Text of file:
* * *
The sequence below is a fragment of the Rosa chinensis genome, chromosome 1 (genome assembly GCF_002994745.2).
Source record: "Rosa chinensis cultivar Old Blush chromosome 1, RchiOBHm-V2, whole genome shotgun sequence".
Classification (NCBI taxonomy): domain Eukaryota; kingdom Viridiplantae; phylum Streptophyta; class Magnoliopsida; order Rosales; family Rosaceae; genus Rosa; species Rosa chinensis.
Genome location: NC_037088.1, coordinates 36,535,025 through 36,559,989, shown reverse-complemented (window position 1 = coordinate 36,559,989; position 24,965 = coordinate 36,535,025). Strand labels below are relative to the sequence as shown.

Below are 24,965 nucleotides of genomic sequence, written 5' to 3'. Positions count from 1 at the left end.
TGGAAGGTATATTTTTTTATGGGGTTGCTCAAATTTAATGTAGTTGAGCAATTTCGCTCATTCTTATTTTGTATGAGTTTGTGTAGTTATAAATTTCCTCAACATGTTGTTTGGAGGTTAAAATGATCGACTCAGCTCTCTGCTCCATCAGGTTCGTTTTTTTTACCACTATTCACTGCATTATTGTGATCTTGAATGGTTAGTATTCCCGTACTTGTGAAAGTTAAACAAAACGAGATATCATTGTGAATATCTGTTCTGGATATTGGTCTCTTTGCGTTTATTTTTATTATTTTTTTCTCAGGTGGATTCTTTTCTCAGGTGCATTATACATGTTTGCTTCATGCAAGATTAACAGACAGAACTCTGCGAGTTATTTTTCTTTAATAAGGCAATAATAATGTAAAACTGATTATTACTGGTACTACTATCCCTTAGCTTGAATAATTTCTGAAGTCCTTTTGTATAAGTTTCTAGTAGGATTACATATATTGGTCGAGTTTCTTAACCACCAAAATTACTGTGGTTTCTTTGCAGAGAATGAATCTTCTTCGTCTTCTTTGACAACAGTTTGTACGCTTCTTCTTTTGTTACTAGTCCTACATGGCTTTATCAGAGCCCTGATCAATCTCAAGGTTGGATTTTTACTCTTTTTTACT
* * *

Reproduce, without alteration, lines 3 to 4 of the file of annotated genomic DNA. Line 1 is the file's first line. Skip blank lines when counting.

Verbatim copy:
Classification (NCBI taxonomy): domain Eukaryota; kingdom Viridiplantae; phylum Streptophyta; class Magnoliopsida; order Rosales; family Rosaceae; genus Rosa; species Rosa chinensis.
Genome location: NC_037088.1, coordinates 36,535,025 through 36,559,989, shown reverse-complemented (window position 1 = coordinate 36,559,989; position 24,965 = coordinate 36,535,025). Strand labels below are relative to the sequence as shown.